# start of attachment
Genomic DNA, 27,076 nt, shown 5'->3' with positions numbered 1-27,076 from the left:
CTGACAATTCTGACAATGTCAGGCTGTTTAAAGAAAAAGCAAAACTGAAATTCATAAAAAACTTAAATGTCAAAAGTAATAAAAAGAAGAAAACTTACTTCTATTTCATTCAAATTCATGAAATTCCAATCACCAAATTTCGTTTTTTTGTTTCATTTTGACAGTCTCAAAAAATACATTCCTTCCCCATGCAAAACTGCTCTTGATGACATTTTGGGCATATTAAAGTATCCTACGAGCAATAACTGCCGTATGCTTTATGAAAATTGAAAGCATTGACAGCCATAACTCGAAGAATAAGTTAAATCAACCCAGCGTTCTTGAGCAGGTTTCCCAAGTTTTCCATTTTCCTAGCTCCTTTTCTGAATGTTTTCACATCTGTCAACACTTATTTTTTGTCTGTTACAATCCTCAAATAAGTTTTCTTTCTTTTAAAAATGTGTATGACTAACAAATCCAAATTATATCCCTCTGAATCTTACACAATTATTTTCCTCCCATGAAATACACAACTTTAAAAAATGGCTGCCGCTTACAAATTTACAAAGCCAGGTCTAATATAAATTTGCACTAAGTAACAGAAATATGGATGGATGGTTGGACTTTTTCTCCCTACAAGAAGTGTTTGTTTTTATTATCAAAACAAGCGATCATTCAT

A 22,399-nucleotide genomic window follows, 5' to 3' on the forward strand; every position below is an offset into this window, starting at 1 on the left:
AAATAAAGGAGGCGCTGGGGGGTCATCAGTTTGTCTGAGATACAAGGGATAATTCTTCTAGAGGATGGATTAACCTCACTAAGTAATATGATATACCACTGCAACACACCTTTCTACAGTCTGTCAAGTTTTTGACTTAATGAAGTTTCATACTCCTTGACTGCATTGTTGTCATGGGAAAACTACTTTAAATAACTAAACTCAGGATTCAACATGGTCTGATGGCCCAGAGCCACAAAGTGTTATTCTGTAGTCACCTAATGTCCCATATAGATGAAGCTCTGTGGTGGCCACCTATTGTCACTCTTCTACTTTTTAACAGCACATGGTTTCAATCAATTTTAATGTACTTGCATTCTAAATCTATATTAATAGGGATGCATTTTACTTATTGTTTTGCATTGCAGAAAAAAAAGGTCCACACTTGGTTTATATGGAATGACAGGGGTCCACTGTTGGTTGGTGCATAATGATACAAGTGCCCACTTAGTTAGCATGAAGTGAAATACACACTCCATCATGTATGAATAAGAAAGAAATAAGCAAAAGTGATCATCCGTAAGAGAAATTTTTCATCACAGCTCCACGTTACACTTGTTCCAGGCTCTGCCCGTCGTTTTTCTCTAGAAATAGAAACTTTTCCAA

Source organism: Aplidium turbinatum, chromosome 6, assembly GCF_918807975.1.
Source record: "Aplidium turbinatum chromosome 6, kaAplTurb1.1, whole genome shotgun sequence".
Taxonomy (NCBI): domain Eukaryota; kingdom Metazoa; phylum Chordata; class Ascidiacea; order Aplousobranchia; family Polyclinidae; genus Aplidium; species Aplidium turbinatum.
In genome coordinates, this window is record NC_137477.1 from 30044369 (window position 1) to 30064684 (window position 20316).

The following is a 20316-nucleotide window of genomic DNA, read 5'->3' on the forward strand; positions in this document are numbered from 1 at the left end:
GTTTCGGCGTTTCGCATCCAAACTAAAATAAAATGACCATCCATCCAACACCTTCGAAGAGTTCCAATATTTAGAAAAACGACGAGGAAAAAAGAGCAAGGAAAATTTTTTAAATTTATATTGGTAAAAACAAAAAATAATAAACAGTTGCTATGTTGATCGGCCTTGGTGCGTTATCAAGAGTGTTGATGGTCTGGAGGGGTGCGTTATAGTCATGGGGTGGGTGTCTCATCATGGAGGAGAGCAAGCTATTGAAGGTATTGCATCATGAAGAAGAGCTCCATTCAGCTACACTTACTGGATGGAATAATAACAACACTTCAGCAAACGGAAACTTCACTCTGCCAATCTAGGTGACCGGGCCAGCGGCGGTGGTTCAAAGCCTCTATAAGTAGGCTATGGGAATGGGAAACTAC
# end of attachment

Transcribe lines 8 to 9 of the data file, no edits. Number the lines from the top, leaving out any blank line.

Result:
In genome coordinates, this window is record NC_137477.1 from 30044369 (window position 1) to 30064684 (window position 20316).

The following is a 20316-nucleotide window of genomic DNA, read 5'->3' on the forward strand; positions in this document are numbered from 1 at the left end: